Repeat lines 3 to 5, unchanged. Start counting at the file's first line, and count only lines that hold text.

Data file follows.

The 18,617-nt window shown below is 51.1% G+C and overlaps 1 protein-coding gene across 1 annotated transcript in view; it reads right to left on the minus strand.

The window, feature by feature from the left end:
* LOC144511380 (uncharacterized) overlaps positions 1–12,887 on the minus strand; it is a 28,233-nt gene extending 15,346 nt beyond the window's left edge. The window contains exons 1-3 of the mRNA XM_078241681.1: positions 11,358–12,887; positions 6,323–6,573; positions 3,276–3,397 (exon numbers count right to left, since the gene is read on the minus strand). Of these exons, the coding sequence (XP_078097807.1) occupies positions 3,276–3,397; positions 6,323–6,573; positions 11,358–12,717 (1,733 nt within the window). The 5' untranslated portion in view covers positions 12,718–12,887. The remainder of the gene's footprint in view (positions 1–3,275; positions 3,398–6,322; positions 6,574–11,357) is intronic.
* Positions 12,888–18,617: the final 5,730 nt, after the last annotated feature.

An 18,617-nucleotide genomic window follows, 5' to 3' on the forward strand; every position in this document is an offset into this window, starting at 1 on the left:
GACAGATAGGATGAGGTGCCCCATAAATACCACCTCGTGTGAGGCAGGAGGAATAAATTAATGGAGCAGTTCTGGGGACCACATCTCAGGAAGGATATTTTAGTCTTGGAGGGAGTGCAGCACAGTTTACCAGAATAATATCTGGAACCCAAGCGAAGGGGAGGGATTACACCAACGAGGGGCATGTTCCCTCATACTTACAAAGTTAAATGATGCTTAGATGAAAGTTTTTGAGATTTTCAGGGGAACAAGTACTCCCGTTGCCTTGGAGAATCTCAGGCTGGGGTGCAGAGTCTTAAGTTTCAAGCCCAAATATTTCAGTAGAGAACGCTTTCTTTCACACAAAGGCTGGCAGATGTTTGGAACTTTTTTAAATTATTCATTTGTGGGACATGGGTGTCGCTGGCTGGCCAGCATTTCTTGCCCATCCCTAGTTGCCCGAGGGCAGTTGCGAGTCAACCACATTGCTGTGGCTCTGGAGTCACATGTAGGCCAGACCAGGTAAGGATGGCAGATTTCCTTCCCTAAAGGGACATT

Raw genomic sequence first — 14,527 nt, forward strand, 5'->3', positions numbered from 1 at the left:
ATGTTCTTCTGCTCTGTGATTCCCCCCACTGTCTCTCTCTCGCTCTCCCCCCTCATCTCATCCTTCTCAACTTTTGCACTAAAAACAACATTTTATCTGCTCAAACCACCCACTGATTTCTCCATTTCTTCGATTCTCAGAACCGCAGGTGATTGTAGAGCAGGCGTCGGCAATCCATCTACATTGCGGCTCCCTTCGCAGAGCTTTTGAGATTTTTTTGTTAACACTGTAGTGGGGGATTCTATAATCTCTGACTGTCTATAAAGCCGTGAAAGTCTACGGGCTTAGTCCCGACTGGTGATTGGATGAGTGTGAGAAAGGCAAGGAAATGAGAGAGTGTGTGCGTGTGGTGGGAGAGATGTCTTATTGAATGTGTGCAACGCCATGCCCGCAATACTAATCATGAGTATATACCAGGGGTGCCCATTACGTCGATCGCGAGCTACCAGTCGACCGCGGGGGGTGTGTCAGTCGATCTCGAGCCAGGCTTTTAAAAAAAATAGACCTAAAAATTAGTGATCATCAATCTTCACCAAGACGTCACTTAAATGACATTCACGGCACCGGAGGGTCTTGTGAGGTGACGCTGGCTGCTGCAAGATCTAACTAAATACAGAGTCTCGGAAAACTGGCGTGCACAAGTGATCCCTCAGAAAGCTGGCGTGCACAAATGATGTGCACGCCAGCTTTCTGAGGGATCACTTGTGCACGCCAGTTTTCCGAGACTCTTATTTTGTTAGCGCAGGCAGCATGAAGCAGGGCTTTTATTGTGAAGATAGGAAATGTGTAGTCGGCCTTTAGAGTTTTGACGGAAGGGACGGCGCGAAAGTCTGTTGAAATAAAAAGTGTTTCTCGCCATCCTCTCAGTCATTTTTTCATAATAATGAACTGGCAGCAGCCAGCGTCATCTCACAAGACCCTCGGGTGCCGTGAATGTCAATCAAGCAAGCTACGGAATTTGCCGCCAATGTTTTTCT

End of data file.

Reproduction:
* LOC144511380 (uncharacterized) overlaps positions 1–12,887 on the minus strand; it is a 28,233-nt gene extending 15,346 nt beyond the window's left edge. The window contains exons 1-3 of the mRNA XM_078241681.1: positions 11,358–12,887; positions 6,323–6,573; positions 3,276–3,397 (exon numbers count right to left, since the gene is read on the minus strand). Of these exons, the coding sequence (XP_078097807.1) occupies positions 3,276–3,397; positions 6,323–6,573; positions 11,358–12,717 (1,733 nt within the window). The 5' untranslated portion in view covers positions 12,718–12,887. The remainder of the gene's footprint in view (positions 1–3,275; positions 3,398–6,322; positions 6,574–11,357) is intronic.
* Positions 12,888–18,617: the final 5,730 nt, after the last annotated feature.

An 18,617-nucleotide genomic window follows, 5' to 3' on the forward strand; every position in this document is an offset into this window, starting at 1 on the left: